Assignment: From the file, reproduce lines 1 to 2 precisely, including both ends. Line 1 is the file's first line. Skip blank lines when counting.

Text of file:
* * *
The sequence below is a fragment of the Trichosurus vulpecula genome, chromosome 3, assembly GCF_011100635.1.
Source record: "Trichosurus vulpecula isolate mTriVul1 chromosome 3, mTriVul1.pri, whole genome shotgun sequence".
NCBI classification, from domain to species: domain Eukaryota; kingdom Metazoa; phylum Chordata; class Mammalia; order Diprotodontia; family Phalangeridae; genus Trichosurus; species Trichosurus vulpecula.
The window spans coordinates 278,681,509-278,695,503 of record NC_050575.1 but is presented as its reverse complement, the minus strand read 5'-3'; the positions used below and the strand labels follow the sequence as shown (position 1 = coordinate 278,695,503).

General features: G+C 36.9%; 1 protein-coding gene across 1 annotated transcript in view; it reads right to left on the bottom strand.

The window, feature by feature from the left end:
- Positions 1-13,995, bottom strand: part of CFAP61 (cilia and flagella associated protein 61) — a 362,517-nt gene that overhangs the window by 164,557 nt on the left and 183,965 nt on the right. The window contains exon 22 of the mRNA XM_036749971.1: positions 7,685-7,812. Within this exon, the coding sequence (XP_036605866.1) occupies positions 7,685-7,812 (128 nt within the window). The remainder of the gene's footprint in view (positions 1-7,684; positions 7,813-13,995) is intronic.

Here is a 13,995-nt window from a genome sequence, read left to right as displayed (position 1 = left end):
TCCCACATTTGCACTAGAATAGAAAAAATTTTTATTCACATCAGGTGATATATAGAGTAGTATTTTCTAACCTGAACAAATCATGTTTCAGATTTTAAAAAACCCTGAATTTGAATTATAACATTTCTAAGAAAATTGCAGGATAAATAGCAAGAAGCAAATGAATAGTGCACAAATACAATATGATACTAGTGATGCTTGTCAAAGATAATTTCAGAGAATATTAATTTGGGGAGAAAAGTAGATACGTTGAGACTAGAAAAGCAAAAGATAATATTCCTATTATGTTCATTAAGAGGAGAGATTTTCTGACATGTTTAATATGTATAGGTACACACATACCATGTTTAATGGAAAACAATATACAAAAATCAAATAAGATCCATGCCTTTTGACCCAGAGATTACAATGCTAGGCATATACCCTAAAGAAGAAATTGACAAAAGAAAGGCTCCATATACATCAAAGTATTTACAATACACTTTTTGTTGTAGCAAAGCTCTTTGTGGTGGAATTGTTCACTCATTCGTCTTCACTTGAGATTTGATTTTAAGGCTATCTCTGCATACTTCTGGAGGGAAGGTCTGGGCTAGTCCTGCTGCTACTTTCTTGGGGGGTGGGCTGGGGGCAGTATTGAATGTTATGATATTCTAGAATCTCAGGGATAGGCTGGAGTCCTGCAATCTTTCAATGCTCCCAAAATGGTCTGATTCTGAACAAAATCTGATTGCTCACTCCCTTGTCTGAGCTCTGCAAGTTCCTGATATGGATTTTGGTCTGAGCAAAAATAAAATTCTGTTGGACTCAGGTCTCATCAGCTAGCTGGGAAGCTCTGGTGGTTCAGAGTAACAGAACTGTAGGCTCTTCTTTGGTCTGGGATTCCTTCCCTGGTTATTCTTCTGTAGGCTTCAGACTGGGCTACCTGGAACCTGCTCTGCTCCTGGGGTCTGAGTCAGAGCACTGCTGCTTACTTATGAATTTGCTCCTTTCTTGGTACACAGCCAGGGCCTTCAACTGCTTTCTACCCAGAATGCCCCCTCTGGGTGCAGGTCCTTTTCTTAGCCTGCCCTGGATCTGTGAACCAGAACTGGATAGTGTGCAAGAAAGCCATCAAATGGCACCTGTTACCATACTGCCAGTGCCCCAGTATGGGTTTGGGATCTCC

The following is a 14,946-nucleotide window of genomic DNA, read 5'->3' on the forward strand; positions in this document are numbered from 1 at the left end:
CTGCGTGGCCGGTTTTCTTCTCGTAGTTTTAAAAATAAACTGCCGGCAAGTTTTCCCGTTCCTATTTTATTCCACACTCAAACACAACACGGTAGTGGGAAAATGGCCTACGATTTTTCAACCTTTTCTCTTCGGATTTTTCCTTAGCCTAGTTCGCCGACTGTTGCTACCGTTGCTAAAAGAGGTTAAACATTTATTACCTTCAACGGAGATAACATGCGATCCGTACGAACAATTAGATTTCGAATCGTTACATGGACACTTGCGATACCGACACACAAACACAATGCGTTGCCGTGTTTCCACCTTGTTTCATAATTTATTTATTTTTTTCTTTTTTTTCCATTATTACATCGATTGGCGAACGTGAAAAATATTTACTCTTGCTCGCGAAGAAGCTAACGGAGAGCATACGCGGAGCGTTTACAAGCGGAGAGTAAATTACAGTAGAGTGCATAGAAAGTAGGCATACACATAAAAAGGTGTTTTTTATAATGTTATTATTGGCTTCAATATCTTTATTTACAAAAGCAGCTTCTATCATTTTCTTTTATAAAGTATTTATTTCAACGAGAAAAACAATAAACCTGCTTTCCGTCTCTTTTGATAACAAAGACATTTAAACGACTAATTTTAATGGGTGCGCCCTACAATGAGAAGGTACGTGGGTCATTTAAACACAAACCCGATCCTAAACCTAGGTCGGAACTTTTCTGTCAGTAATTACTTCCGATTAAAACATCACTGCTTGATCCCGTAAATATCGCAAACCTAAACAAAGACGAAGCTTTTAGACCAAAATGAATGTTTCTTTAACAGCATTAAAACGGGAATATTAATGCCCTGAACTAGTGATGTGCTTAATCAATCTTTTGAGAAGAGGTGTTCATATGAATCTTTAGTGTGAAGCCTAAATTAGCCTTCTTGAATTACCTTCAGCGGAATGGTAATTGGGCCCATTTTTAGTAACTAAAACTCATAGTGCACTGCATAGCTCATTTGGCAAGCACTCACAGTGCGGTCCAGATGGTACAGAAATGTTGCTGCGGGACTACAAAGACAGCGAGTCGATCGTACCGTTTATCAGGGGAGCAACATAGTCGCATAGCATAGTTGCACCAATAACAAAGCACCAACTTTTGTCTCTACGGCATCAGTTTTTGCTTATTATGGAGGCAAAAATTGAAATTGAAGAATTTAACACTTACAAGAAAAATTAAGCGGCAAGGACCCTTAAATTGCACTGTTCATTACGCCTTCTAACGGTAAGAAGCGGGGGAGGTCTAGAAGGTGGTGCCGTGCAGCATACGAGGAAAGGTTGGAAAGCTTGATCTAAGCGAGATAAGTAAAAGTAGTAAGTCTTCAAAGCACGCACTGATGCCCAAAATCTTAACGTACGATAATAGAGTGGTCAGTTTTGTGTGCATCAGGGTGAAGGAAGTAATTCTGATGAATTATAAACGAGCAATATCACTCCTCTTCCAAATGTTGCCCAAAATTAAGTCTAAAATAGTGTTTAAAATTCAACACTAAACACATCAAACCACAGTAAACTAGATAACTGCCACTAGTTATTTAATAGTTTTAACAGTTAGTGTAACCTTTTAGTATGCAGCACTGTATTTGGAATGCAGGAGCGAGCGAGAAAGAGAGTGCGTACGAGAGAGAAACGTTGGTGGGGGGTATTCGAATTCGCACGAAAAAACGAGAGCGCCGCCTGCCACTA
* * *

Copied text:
The sequence below is a fragment of the Trichosurus vulpecula genome, chromosome 3, assembly GCF_011100635.1.
Source record: "Trichosurus vulpecula isolate mTriVul1 chromosome 3, mTriVul1.pri, whole genome shotgun sequence".